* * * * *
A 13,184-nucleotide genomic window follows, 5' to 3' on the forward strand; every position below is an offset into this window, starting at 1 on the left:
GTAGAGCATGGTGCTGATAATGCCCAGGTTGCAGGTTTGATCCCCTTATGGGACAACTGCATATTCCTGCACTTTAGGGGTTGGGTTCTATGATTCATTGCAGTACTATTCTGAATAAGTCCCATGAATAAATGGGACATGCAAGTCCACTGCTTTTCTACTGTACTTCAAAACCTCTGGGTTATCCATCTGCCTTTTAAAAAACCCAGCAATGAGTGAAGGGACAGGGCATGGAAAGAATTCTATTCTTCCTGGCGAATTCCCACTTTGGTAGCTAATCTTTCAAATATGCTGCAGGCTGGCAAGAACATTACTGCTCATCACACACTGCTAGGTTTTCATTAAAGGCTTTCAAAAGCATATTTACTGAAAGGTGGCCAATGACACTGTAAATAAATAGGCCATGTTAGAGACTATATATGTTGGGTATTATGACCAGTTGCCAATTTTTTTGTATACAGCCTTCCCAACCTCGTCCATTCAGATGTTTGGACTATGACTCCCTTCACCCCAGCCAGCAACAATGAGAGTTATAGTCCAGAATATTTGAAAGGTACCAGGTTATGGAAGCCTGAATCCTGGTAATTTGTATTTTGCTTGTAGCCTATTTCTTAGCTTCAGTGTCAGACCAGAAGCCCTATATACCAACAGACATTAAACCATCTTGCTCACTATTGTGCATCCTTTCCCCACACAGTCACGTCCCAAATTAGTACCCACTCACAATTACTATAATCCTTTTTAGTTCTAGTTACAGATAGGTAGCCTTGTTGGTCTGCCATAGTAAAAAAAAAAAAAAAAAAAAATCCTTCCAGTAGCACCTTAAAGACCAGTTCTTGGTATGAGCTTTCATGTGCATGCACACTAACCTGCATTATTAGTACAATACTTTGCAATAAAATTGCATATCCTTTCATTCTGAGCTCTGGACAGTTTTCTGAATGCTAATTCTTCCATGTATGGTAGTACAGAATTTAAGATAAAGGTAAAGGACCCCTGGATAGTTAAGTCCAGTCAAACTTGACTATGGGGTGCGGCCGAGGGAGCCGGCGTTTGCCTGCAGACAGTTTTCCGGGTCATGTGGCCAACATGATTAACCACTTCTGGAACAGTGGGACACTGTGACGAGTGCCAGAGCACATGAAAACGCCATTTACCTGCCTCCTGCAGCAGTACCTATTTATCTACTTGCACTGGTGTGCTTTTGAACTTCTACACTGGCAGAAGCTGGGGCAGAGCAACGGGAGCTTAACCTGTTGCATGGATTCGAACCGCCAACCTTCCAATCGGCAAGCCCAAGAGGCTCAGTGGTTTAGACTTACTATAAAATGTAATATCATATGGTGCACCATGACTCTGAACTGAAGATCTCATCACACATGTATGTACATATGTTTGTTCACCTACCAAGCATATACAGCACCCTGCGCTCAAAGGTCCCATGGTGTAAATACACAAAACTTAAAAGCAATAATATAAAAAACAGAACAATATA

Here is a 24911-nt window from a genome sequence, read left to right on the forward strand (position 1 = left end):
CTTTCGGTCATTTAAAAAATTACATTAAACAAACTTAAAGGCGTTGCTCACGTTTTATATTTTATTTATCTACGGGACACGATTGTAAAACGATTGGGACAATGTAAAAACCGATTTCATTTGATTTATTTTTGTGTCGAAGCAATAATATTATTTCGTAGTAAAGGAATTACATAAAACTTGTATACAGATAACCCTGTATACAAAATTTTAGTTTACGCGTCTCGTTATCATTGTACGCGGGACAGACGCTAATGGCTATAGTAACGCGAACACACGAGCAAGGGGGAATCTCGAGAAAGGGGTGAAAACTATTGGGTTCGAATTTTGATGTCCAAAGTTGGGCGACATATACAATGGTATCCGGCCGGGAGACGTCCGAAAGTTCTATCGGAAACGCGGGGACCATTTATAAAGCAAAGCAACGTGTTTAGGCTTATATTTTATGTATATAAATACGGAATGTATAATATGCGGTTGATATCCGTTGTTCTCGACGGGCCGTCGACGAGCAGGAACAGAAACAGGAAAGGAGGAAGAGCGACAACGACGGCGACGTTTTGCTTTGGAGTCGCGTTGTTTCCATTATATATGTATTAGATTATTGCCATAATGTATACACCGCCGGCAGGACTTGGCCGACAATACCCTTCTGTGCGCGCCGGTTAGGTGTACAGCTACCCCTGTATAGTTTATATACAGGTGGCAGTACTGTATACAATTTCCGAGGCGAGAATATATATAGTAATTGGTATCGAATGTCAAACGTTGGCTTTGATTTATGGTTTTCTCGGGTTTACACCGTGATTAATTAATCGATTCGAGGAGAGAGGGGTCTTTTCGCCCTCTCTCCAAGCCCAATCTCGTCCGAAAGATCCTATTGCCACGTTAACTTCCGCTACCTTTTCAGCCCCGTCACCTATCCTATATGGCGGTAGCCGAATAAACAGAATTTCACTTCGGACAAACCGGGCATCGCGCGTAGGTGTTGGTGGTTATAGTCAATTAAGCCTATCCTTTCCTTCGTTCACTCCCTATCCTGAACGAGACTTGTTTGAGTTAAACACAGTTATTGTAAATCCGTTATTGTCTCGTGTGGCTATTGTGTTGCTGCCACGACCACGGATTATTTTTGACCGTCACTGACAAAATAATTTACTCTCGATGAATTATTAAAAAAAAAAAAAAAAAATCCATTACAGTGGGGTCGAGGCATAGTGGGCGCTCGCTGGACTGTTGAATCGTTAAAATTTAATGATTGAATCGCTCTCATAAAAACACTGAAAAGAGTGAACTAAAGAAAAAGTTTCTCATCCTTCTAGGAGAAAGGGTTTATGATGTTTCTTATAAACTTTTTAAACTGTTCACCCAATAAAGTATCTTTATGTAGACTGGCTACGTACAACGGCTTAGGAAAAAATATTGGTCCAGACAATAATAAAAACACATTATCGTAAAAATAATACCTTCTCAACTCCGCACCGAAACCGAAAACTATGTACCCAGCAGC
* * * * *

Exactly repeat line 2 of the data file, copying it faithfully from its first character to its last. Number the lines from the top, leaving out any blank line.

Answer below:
GTAGAGCATGGTGCTGATAATGCCCAGGTTGCAGGTTTGATCCCCTTATGGGACAACTGCATATTCCTGCACTTTAGGGGTTGGGTTCTATGATTCATTGCAGTACTATTCTGAATAAGTCCCATGAATAAATGGGACATGCAAGTCCACTGCTTTTCTACTGTACTTCAAAACCTCTGGGTTATCCATCTGCCTTTTAAAAAACCCAGCAATGAGTGAAGGGACAGGGCATGGAAAGAATTCTATTCTTCCTGGCGAATTCCCACTTTGGTAGCTAATCTTTCAAATATGCTGCAGGCTGGCAAGAACATTACTGCTCATCACACACTGCTAGGTTTTCATTAAAGGCTTTCAAAAGCATATTTACTGAAAGGTGGCCAATGACACTGTAAATAAATAGGCCATGTTAGAGACTATATATGTTGGGTATTATGACCAGTTGCCAATTTTTTTGTATACAGCCTTCCCAACCTCGTCCATTCAGATGTTTGGACTATGACTCCCTTCACCCCAGCCAGCAACAATGAGAGTTATAGTCCAGAATATTTGAAAGGTACCAGGTTATGGAAGCCTGAATCCTGGTAATTTGTATTTTGCTTGTAGCCTATTTCTTAGCTTCAGTGTCAGACCAGAAGCCCTATATACCAACAGACATTAAACCATCTTGCTCACTATTGTGCATCCTTTCCCCACACAGTCACGTCCCAAATTAGTACCCACTCACAATTACTATAATCCTTTTTAGTTCTAGTTACAGATAGGTAGCCTTGTTGGTCTGCCATAGTAAAAAAAAAAAAAAAAAAAAATCCTTCCAGTAGCACCTTAAAGACCAGTTCTTGGTATGAGCTTTCATGTGCATGCACACTAACCTGCATTATTAGTACAATACTTTGCAATAAAATTGCATATCCTTTCATTCTGAGCTCTGGACAGTTTTCTGAATGCTAATTCTTCCATGTATGGTAGTACAGAATTTAAGATAAAGGTAAAGGACCCCTGGATAGTTAAGTCCAGTCAAACTTGACTATGGGGTGCGGCCGAGGGAGCCGGCGTTTGCCTGCAGACAGTTTTCCGGGTCATGTGGCCAACATGATTAACCACTTCTGGAACAGTGGGACACTGTGACGAGTGCCAGAGCACATGAAAACGCCATTTACCTGCCTCCTGCAGCAGTACCTATTTATCTACTTGCACTGGTGTGCTTTTGAACTTCTACACTGGCAGAAGCTGGGGCAGAGCAACGGGAGCTTAACCTGTTGCATGGATTCGAACCGCCAACCTTCCAATCGGCAAGCCCAAGAGGCTCAGTGGTTTAGACTTACTATAAAATGTAATATCATATGGTGCACCATGACTCTGAACTGAAGATCTCATCACACATGTATGTACATATGTTTGTTCACCTACCAAGCATATACAGCACCCTGCGCTCAAAGGTCCCATGGTGTAAATACACAAAACTTAAAAGCAATAATATAAAAAACAGAACAATATA